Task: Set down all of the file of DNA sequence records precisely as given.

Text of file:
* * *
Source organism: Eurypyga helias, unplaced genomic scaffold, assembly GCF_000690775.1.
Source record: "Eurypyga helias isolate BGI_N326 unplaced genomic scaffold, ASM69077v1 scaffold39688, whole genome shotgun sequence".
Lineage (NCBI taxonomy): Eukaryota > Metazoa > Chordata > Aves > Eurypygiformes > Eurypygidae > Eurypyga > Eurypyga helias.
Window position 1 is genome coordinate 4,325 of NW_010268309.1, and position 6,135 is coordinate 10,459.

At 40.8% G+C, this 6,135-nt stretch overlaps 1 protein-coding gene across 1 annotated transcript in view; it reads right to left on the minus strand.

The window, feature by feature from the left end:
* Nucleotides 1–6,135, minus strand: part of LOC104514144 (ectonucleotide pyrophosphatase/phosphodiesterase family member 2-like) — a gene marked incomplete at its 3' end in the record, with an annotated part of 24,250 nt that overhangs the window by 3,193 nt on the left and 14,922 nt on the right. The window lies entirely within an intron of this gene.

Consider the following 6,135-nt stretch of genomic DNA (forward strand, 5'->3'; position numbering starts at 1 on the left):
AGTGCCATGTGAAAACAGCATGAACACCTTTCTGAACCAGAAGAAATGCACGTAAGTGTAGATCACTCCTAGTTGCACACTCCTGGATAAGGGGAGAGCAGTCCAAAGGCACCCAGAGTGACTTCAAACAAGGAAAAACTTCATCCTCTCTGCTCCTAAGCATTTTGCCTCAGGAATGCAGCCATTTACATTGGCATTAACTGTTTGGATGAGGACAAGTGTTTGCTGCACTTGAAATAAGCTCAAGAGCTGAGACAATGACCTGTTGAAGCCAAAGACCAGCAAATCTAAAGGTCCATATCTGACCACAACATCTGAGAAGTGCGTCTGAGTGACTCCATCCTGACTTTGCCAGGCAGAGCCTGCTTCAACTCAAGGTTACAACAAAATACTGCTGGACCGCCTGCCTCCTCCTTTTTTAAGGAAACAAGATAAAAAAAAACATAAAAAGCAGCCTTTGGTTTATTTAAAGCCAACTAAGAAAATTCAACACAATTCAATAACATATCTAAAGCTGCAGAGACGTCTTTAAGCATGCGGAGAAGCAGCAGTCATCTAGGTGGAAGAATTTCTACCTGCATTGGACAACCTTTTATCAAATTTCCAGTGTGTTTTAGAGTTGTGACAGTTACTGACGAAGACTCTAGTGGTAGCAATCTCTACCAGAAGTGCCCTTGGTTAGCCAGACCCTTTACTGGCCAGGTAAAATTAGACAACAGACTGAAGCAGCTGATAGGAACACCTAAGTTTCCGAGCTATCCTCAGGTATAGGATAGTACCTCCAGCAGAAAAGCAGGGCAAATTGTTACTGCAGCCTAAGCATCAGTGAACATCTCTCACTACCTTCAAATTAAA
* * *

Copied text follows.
Source organism: Eurypyga helias, unplaced genomic scaffold, assembly GCF_000690775.1.
Source record: "Eurypyga helias isolate BGI_N326 unplaced genomic scaffold, ASM69077v1 scaffold39688, whole genome shotgun sequence".
Lineage (NCBI taxonomy): Eukaryota > Metazoa > Chordata > Aves > Eurypygiformes > Eurypygidae > Eurypyga > Eurypyga helias.
Window position 1 is genome coordinate 4,325 of NW_010268309.1, and position 6,135 is coordinate 10,459.

At 40.8% G+C, this 6,135-nt stretch overlaps 1 protein-coding gene across 1 annotated transcript in view; it reads right to left on the minus strand.

The window, feature by feature from the left end:
* Nucleotides 1–6,135, minus strand: part of LOC104514144 (ectonucleotide pyrophosphatase/phosphodiesterase family member 2-like) — a gene marked incomplete at its 3' end in the record, with an annotated part of 24,250 nt that overhangs the window by 3,193 nt on the left and 14,922 nt on the right. The window lies entirely within an intron of this gene.

Consider the following 6,135-nt stretch of genomic DNA (forward strand, 5'->3'; position numbering starts at 1 on the left):
AGTGCCATGTGAAAACAGCATGAACACCTTTCTGAACCAGAAGAAATGCACGTAAGTGTAGATCACTCCTAGTTGCACACTCCTGGATAAGGGGAGAGCAGTCCAAAGGCACCCAGAGTGACTTCAAACAAGGAAAAACTTCATCCTCTCTGCTCCTAAGCATTTTGCCTCAGGAATGCAGCCATTTACATTGGCATTAACTGTTTGGATGAGGACAAGTGTTTGCTGCACTTGAAATAAGCTCAAGAGCTGAGACAATGACCTGTTGAAGCCAAAGACCAGCAAATCTAAAGGTCCATATCTGACCACAACATCTGAGAAGTGCGTCTGAGTGACTCCATCCTGACTTTGCCAGGCAGAGCCTGCTTCAACTCAAGGTTACAACAAAATACTGCTGGACCGCCTGCCTCCTCCTTTTTTAAGGAAACAAGATAAAAAAAAACATAAAAAGCAGCCTTTGGTTTATTTAAAGCCAACTAAGAAAATTCAACACAATTCAATAACATATCTAAAGCTGCAGAGACGTCTTTAAGCATGCGGAGAAGCAGCAGTCATCTAGGTGGAAGAATTTCTACCTGCATTGGACAACCTTTTATCAAATTTCCAGTGTGTTTTAGAGTTGTGACAGTTACTGACGAAGACTCTAGTGGTAGCAATCTCTACCAGAAGTGCCCTTGGTTAGCCAGACCCTTTACTGGCCAGGTAAAATTAGACAACAGACTGAAGCAGCTGATAGGAACACCTAAGTTTCCGAGCTATCCTCAGGTATAGGATAGTACCTCCAGCAGAAAAGCAGGGCAAATTGTTACTGCAGCCTAAGCATCAGTGAACATCTCTCACTACCTTCAAATTAAA